Wednesday, January 21, 2015
All Aboard with The Girl on the Train: A Quasi Review
The Girl on the Train by Paula Hawkins
Publisher: Doubleday Canada (2015)
Rating: 4 out of 5 Stars
I picked up Paula Hawkin's debut novel, The Girl on the Train, on Sunday. I set it back down again only a few hours later. Why? Because I finished it! Once I started reading the book I didn't want to stop -- I just had to find out what would happen next.
One thing that is apparent almost from the opening pages is that the novel's principal narrator, Rachel (aka the girl on the train), is unreliable. Knowing this about Rachel serves to make the story more intriguing, as there is always a question about what is the truth when it comes to her. While Rachel has certainly made some poor decisions in her life, she is nevertheless a sympathetic character.
As is probably obvious from the fact that I read the book in one sitting, The Girl on the Train moves at a very quick pace. The writing drew me into the book, and the plot kept me engaged in it. While I had a pretty significant part of the conclusion figured out by the novel's halfway point, this didn't diminish my enjoyment of the book or dampen my satisfaction at how the story ends.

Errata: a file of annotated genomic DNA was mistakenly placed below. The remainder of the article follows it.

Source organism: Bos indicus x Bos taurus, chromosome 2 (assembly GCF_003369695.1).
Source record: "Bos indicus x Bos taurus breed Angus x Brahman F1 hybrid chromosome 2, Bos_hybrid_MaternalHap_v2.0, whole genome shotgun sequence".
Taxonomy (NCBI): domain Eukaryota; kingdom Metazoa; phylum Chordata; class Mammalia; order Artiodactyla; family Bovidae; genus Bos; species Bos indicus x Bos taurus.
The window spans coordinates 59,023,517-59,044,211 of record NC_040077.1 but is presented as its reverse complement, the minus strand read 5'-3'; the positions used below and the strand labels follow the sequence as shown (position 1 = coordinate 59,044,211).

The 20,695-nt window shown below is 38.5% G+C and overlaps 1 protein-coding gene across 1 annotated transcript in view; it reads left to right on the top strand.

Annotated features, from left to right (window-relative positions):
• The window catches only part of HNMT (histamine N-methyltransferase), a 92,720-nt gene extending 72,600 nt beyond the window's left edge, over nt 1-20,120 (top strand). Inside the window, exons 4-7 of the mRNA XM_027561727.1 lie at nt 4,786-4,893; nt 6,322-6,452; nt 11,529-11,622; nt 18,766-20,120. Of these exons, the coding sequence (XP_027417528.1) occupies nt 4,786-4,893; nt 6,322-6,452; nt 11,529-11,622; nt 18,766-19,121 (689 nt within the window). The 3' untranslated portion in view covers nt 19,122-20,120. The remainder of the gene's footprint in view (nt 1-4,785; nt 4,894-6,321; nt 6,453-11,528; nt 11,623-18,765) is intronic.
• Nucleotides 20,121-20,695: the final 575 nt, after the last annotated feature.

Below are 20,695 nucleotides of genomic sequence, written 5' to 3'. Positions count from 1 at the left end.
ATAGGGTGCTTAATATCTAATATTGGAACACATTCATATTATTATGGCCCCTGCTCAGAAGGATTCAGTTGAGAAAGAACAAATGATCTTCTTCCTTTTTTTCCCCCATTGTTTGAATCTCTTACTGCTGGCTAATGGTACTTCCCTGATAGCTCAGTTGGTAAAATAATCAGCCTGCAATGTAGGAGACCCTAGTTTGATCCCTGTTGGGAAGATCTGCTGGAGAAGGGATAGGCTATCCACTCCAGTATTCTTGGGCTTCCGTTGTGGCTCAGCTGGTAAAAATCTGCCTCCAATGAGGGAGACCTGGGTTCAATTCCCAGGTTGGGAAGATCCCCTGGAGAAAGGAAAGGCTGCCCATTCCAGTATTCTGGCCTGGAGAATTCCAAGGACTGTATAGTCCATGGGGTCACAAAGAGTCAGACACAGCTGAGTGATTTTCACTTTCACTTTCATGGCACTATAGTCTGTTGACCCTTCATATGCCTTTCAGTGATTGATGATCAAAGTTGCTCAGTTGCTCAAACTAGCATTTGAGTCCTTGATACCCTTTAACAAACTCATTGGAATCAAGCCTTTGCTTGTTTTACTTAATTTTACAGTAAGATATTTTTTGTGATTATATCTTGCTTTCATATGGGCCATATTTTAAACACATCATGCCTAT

The Girl on the Train is receiving a lot of attention in the bookish world at the moment. Since I have a tendency to be disappointed by books that garner a lot of hype, I made sure to keep my expectations in check when I started this one. In the case of The Girl on the Train, however, I think the praise it is receiving is warranted -- it is a great book, and I have no hesitation in recommending it to other readers.
On a side note, normally when I prepare a full or partial review for a novel I include the book's synopsis as a key part of my post. I haven't done so in this case because I think the publisher's synopsis gives away too many details of the book that are best left discovered as the story unfolds -- I don't consider these details to be spoilers, but I'm glad I hadn't read the publisher's synopsis prior to starting the book.